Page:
As long as the number of bits required to describe our (bird’s view) mathematical structure is smaller than required to describe our (frog’s view) observed universe, the mathematical structure must contain parallel universes as discussed in Section IV.2.5. In particular, if the frog’s view description involves any real numbers, parallel universes are guaranteed, since their description requires infinitely many bits while CUH guarantees that the mathematical structure can be described by finitely many bits.
Penrose has suggested that the laws of physics must involve mathematics triggering Gödel’s incompleteness theorems because we humans are able to prove theorems regarding undecidable statements etc. However, the fact that we can talk about the uncomputable clearly does not violate the consistency of our universe being computable (this point is also emphasized in Schmidhuber00 ()).
Barrow has suggested that if our universe is a computer program, then all the laws of physics must involve approximately computable functions BarrowTOE (). As emphasized by McCabe05 (), this would only be required if the computer is computing the time-evolution. It would not necessarily be required if the computer merely stores the 4-dimensional history or defines it in some other way, say by computationally implementing all relations.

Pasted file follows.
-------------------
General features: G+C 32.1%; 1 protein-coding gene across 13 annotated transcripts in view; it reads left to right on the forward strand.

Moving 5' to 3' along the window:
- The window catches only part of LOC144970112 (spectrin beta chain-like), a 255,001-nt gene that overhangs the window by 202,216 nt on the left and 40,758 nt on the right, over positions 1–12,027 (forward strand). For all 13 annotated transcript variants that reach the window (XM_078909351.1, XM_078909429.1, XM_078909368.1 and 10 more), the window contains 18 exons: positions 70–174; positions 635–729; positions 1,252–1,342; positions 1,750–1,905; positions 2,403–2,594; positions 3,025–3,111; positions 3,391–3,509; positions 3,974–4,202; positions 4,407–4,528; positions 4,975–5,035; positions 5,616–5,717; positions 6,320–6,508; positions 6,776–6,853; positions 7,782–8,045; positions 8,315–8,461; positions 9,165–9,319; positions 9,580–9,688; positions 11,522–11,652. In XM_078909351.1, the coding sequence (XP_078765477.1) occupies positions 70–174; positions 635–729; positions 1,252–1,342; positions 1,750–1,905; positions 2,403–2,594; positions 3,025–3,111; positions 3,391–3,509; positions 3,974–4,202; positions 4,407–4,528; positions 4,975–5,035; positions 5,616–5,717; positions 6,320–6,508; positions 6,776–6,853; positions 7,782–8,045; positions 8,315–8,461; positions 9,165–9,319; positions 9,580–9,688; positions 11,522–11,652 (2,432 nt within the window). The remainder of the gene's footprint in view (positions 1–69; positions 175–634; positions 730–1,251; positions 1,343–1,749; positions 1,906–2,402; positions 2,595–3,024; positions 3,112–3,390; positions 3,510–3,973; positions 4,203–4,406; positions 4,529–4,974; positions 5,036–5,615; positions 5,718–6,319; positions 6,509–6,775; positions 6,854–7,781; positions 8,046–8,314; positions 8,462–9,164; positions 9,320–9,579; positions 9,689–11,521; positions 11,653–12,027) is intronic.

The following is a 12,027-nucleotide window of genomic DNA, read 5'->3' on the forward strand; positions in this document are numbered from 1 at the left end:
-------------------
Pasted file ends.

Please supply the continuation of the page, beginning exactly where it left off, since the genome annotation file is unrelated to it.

vii.7 Challenges for the CUH
Above we focused on attractive features of the CUH such as ensuring that the Level IV multiverse is rigorously defined and perhaps mitigating the cosmological measure problem by limiting what exists. However, the CUH also poses serious challenges that need to be resolved.
A first concern about the CUH is that it may sound like a surrender of the philosophical high ground, effectively conceding that although all possible mathematical structures are “out there”, some have privileged status. However, my guess is that if the CUH turns out to be correct, if will instead be because the rest of the mathematical landscape was a mere illusion, fundamentally undefined and simply not existing in any meaningful sense.
Another challenge involves our definition of a mathematical structure as an equivalence class of descriptions. Since the problem of establishing whether two halting computations define the same function may be uncomputable, we lack a general algorithm for establishing whether two descriptions belong to the same equivalence class. If this matters in any observable way, it would presumably be via the measure problem, in case it makes a difference whether two equivalent descriptions are counted separately or only once. The more conservative CFUH mentioned in Section VII.4 is free from this ambiguity, since a simple halting algorithm can determine whether any two finite mathematical structures are equivalent.